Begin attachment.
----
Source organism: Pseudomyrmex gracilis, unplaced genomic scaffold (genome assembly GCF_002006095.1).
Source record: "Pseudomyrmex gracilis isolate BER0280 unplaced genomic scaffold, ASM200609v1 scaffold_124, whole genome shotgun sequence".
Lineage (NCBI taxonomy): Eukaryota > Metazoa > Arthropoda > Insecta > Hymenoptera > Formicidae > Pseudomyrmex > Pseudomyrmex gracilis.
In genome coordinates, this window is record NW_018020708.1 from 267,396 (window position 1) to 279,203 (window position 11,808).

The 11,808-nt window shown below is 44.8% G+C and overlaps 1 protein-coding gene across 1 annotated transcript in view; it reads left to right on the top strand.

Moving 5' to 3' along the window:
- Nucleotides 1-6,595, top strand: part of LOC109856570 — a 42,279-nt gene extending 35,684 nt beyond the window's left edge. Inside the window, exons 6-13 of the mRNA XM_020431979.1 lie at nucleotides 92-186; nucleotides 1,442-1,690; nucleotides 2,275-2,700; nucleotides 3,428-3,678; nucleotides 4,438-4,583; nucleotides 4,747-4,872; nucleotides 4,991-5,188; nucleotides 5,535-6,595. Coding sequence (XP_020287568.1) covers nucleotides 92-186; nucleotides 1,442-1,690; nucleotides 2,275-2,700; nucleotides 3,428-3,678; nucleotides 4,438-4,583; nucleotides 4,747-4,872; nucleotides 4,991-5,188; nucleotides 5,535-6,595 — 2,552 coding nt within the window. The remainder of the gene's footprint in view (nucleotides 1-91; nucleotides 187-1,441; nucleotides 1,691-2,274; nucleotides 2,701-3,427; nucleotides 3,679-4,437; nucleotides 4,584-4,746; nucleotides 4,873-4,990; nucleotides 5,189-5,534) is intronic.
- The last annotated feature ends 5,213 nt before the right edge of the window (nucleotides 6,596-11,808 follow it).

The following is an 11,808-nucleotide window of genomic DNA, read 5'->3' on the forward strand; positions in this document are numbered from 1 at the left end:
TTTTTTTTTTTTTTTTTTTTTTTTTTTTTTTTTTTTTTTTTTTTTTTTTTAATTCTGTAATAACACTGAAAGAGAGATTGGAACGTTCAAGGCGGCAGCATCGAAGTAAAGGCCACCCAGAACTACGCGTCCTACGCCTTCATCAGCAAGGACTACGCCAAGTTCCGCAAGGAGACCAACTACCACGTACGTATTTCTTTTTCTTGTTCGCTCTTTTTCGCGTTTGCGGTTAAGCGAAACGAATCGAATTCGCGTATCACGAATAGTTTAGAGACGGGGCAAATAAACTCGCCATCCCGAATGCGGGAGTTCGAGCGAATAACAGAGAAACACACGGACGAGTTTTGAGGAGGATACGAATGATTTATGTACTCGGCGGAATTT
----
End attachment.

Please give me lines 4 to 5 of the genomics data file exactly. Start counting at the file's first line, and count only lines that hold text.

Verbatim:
In genome coordinates, this window is record NW_018020708.1 from 267,396 (window position 1) to 279,203 (window position 11,808).

The 11,808-nt window shown below is 44.8% G+C and overlaps 1 protein-coding gene across 1 annotated transcript in view; it reads left to right on the top strand.